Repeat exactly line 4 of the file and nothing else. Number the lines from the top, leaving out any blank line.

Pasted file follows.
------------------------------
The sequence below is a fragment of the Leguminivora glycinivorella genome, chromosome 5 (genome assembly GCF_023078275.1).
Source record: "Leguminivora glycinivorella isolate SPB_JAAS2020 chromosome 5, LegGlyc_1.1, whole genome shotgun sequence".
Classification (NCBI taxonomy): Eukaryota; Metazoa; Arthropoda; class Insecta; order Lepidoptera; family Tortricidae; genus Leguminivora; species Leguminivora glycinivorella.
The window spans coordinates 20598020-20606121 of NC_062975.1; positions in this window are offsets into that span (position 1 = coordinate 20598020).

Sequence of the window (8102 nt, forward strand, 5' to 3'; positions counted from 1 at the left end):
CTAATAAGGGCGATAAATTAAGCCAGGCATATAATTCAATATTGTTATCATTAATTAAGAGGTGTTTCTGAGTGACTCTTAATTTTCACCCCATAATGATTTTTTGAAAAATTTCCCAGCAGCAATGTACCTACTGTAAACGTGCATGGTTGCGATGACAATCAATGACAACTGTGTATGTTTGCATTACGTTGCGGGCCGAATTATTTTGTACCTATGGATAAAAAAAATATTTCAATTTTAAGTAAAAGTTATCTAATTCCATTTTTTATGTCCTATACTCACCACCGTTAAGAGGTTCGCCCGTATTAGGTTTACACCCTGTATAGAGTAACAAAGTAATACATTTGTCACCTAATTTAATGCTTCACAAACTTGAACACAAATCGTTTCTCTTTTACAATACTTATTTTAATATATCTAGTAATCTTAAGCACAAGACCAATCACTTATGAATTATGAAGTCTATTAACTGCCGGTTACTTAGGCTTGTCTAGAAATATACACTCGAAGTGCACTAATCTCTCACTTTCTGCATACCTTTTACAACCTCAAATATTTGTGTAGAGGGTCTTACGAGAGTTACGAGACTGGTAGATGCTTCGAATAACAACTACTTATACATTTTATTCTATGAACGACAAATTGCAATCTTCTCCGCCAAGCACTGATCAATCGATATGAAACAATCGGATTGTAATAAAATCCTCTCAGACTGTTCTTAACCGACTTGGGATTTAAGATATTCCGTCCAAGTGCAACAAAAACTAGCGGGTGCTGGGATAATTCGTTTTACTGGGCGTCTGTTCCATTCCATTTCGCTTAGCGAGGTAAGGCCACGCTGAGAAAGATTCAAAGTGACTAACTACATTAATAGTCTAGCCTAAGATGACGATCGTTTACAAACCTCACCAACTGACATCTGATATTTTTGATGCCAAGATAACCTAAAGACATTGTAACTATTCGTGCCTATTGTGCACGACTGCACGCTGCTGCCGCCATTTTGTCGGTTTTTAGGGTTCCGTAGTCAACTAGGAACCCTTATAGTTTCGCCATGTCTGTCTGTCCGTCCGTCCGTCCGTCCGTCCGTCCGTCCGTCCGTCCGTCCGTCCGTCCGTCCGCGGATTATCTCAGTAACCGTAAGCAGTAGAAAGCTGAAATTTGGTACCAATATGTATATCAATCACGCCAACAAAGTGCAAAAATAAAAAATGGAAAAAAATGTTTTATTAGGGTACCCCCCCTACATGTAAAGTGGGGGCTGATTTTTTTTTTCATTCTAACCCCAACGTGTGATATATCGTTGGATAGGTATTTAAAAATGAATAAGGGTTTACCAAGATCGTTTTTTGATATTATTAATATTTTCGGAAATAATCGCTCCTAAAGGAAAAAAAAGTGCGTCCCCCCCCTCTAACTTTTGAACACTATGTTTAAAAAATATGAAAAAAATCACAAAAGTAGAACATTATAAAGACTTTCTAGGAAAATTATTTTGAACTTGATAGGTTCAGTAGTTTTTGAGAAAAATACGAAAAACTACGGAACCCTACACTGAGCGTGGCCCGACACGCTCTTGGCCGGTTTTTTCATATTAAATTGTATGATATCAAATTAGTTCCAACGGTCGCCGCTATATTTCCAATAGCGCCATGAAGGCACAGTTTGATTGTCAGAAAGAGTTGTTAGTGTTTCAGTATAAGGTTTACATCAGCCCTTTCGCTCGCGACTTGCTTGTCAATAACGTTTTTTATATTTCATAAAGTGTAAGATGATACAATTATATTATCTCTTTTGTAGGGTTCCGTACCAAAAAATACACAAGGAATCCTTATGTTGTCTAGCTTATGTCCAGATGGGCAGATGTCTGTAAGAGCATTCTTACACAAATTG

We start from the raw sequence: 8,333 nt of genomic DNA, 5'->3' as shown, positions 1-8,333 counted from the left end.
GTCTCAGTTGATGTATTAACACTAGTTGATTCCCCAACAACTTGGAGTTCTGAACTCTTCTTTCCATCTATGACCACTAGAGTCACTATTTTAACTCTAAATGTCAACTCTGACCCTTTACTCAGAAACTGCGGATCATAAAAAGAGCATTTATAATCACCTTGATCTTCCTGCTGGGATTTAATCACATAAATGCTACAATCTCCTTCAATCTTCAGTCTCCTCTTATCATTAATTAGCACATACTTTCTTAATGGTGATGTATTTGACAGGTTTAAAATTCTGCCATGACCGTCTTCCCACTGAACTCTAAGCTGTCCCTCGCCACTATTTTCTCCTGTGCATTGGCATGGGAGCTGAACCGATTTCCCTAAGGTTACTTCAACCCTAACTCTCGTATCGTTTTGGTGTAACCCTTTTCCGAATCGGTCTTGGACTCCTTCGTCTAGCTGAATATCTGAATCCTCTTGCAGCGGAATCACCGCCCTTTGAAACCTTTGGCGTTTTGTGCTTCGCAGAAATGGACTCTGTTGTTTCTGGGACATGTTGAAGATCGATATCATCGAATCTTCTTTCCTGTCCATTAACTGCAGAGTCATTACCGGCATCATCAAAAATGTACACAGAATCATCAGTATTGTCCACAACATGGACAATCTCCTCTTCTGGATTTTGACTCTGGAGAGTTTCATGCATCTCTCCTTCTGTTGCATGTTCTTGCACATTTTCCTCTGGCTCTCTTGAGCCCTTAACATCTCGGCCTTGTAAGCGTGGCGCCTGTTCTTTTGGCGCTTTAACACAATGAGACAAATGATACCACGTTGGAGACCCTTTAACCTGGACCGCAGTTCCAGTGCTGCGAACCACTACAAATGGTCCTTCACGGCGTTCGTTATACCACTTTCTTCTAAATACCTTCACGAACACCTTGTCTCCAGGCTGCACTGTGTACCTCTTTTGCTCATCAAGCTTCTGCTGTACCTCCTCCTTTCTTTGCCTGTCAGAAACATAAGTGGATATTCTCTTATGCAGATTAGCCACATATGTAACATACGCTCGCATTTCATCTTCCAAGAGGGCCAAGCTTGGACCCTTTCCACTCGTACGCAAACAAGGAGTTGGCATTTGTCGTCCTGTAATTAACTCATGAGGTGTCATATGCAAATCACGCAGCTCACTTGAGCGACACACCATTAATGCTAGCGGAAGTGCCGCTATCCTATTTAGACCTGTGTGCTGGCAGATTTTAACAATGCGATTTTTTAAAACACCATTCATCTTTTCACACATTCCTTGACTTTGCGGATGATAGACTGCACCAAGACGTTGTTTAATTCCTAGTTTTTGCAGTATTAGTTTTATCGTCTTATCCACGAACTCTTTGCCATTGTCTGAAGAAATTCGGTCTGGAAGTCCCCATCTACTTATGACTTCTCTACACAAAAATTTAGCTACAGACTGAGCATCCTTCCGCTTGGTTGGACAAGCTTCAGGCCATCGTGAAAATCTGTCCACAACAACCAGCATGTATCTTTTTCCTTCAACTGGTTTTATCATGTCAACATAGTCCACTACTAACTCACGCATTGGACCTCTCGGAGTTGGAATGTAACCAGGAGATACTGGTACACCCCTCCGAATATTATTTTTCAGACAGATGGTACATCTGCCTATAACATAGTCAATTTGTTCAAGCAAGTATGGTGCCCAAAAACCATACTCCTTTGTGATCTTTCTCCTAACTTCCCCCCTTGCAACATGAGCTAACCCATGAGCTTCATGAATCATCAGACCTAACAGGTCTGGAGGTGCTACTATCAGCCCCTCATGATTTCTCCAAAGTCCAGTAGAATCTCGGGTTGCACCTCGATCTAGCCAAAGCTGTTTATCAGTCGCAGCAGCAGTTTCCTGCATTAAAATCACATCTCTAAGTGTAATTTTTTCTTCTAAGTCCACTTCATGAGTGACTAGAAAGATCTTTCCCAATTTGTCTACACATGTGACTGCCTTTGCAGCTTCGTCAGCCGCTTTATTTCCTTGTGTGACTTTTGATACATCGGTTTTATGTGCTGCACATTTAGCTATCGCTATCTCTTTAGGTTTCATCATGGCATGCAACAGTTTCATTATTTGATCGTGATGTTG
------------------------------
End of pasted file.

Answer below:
The window spans coordinates 20598020-20606121 of NC_062975.1; positions in this window are offsets into that span (position 1 = coordinate 20598020).